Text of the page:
Women are also working now with young people, especially those under the age of eighteen. We want to prevent them from going to war in the future through providing training on peace. But this is not easy—many have suffered from living in camps and watching their parents endure war. We as women are trying to make them understand the situation and trying to present another vision.

This is the situation of many, many other societies, especially Muslim and Arab societies—violence is a cycle. Women have a large role to play in the peace process.

What is the current status of Sahrawi women’s participation in politics and what barriers do they face? How do women contribute to achieving stability?

Western Sahara has four women ministers, including me and two female governors, and women represent 34 percent of our parliament. We have a quota of at least 25 percent female representation in parliament and we have far surpassed that. Quotas are a good strategy, but it can be challenging to make people understand why. Some men believe quotas are used against them; they think women will now take spots that were formerly controlled by them. They are egotistical about it. On the other hand, many women also don’t fully understand the quota system. They believe it is for those who cannot speak for themselves or independently demonstrate their capacity. We have to change these perceptions.

Women involved in politics at all levels are working to liberate women across the region. Our struggle will not end with the liberation of Western Sahara. We will continue working and fighting for equal opportunity between men and women. We also confront religious challenges because some Muslims don’t believe in gender equality. They are against women who challenge their traditional thinking. But our interpretation of the Quran, centered on equality and respect for all, supports us in the construction of a new, modern, and equal society.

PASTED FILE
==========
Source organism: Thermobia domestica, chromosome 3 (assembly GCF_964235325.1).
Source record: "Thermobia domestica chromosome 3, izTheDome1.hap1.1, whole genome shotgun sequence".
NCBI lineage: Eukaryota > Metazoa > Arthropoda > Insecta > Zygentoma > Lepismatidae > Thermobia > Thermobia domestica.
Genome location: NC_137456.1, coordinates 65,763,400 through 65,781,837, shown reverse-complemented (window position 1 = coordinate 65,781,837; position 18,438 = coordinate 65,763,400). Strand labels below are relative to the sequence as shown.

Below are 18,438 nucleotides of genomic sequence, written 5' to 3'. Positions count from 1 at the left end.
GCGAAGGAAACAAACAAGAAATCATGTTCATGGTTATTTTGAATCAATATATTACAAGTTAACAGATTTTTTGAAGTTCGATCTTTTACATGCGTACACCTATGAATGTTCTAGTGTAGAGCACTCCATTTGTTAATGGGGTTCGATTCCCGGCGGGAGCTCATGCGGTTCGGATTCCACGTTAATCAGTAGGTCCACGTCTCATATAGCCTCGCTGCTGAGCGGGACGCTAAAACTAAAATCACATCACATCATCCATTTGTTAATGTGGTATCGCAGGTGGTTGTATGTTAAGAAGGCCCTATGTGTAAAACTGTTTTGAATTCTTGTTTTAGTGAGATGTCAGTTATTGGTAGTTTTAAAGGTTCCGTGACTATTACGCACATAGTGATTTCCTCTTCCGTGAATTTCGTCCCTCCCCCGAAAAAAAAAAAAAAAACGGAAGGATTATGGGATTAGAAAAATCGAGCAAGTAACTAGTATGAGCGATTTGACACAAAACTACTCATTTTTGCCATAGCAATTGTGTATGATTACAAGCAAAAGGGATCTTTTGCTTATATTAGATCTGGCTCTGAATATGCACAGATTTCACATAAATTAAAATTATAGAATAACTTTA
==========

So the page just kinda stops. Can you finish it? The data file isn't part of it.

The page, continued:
What are the main challenges facing women aiming to build peace and resilience in Western Sahara?

The ceasefire was signed in 1991, but in many ways, we’re still living in the same situation as back then. As Sahrawi women, we are working to strengthen our role in society. Normally, when the war ends and men return from fighting, they want to take back their role of power responsibility. That’s a big problem for women because it can silence them, even though they took on most responsibility while the men were away. Men need to begin sharing power. When we reach independence, we need to have a society prepared to model a new democracy, one grounded in equality. Being recognized in politics and the peace process is good progress, but this is not enough for women. Women have to be equal with men at all levels in order to build a peaceful and resilient society.

What is your hope for the peace process?

My hope is that it gives a voice to Saharawi people. I hope that Saharawi people are able to take an active role in peacebuilding, so they are not just waiting for the UN to deliver a solution. We have been waiting for this peace process to be implemented for almost thirty years, and we shouldn’t wait any longer. When you are waiting, it’s hard to see the results—but when you’re active and involved you feel a responsibility to contribute.

Saharawi people should have agency in this process and play a frontline role in building peace. The solution should come from us. Building peace should first happen at local levels from Saharawi people; Western Sahara’s police force should be strengthened; and then formal agreements with Morocco should be signed. What is most important is that all Saharawi people, including my children and their children, live in peace. 

Elena Ortiz is a former intern in the Women and Foreign Policy program.